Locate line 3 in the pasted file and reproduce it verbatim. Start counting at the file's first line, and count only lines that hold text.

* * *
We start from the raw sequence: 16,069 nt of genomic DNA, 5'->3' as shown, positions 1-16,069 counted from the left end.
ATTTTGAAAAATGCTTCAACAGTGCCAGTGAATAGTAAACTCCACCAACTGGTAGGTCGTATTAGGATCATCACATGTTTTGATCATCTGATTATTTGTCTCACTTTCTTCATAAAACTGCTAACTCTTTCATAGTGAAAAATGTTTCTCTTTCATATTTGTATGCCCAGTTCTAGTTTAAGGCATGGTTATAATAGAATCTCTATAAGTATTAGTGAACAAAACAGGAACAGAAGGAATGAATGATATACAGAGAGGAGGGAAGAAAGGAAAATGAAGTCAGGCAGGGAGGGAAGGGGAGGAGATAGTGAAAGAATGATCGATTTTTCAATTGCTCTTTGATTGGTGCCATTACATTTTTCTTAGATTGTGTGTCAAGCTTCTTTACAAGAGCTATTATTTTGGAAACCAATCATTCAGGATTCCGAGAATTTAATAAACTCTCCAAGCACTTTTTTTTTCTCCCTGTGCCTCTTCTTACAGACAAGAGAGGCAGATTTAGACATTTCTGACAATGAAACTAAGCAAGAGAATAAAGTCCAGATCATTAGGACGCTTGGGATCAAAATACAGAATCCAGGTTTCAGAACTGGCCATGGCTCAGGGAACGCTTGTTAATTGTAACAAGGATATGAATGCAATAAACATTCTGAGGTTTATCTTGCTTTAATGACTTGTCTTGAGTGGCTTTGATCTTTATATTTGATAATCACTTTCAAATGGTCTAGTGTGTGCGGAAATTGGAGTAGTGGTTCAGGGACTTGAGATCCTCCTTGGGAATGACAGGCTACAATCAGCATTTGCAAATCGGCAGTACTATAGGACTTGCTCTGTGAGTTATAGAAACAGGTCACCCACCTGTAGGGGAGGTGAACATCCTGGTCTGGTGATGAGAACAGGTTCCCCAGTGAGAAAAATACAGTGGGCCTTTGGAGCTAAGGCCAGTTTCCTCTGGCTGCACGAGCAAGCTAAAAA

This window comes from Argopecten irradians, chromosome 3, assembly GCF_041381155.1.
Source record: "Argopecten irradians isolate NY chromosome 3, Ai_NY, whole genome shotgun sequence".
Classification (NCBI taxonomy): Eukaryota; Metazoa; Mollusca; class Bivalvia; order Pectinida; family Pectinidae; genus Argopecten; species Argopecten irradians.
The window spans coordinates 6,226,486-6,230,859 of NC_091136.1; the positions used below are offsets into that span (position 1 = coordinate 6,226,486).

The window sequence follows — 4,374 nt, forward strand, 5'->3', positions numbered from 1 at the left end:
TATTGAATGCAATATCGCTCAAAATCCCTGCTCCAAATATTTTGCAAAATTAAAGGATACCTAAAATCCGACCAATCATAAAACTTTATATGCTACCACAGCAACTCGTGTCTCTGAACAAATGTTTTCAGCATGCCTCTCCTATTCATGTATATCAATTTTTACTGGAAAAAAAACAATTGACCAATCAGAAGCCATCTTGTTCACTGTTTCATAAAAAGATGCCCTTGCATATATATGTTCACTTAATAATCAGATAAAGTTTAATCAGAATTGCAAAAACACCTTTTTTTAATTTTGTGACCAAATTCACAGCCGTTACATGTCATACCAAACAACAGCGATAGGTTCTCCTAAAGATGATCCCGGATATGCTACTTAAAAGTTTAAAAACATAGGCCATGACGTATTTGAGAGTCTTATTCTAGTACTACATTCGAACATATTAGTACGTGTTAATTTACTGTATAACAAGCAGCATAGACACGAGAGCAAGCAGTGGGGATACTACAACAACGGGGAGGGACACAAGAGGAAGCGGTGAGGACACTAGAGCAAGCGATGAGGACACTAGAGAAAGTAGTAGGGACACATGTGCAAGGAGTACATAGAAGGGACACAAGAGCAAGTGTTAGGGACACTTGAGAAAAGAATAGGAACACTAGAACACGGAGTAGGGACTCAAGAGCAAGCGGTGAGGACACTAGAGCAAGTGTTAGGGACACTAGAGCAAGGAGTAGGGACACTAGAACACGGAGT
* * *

This window comes from Argopecten irradians, chromosome 3, assembly GCF_041381155.1.